Disclaimer: the contents of this article are based solely on an outsider’s analysis of how DepartureVision works. We will happily correct this story should better information come to light.

DepartureVision – along with its half-brothers MyBusNow and MyLightRailNow – is one of the most useful tools added to the NJ Transit website and mobile site in recent memory. It provides real-time train information in the form of a departure board, including a countdown timer if the train is en route and operating normally. It does have some limitations, however, and we believe the tool is much more useful if you understand them.

Garbage In, Garbage Out

The first thing to keep in mind is that the system is only as good as the data it’s receiving. The system appears to have three sources of data: the day’s preprogrammed schedule, each train’s GPS unit and information from the operations center. Each of these data sources is a point of failure, and any of them can prevent DepartureVision from giving accurate information. If the system doesn’t have enough information to track a train in real time, it falls back to being a glorified schedule-board (more on that later).

Its most serious weakness is that there are certain things the system can’t determine automatically: whether a train has been canceled, for example, or what specific train a particular set of equipment is running on. It is reliant on a human entering that data completely and accurately. As a result, cancelations may not show up in the early morning or late at night, when the people handling that aren’t on duty. Occasionally cancelations at other times of day may be missed by staff and not reported, something we sincerely hope is a rare occurrence. Likewise, if the equipment that will become your train isn’t available at its departure time for some reason, the system probably won’t know that until either the equipment eventually arrives or a different train-set is assigned to your train – basically, until someone with a pulse tells the system that cab car 7023 will be running as train 6628.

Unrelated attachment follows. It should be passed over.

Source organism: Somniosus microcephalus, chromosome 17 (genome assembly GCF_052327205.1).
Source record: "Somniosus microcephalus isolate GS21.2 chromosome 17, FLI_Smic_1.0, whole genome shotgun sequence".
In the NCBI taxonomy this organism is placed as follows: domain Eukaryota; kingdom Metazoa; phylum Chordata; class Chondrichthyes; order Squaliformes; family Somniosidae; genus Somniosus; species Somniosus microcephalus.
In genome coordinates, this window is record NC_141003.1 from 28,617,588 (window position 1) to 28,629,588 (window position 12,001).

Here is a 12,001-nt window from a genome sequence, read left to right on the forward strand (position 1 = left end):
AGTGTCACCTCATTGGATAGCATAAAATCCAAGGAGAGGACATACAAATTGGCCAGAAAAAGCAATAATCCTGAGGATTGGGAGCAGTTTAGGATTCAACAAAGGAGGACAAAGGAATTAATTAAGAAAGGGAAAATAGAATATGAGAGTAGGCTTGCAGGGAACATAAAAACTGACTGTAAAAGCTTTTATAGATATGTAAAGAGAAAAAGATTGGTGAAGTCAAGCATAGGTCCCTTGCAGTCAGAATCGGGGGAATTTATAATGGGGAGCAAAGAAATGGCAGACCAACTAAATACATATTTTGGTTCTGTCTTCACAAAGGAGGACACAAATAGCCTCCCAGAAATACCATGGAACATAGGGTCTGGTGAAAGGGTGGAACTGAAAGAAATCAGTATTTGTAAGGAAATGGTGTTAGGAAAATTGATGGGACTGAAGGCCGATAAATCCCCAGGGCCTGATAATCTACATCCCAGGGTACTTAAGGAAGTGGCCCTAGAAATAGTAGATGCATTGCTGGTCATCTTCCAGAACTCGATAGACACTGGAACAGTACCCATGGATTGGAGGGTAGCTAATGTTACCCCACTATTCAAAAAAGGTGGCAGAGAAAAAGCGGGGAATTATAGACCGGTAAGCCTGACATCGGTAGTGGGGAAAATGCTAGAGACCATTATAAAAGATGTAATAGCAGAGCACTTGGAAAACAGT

A second source of trouble is the hardware on the trains themselves – if the train isn’t transmitting its location back to base for some reason, DepartureVision has no way of knowing where it is. The third issue is that the system assumes there won’t be a major deviation from schedule. For example, if an inner-zone local (say to Summit) is canceled and combined with an outer zone express (eg. to Dover), DepartureVision won’t know that the train is making extra stops, and the train won’t appear on the screens for those stations.


Knowing the Signs

There’s a simple 3-step test to determine if DepartureVision doesn’t know where your train is. This trick won’t work for the train’s origin, but can be used for any intermediate station. Check DepartureVision 5 minutes before your train’s scheduled departure. If no status or arrival time countdown is shown, this hints at the possibility. To confirm, check the page at the train’s scheduled departure time and a minute or so after. If the status was “All Aboard” on the former and the train isn’t shown on the latter, DepartureVision doesn’t know where your train is and inaccurately showed the train leaving on schedule. Note that DepartureVision may self-correct and show the train again if it gets the train’s location later, but you’re probably better off looking to other sources of information at that point.

As far as unreported cancelations go, the best thing you can do is keep your ears open. Assuming someone is on duty at the time, there may be human-delivered announcements that indicate a cancelation or a major line-wide service disruption. DepartureVision may still be able to show you alternative train options if it has complete information on them – as in the case above, look for countdowns as an indication of trains it knows about.

DeparureVision can be accessed from a button on the mobile site, , or from a box immediately below the central news-carousel on the desktop website,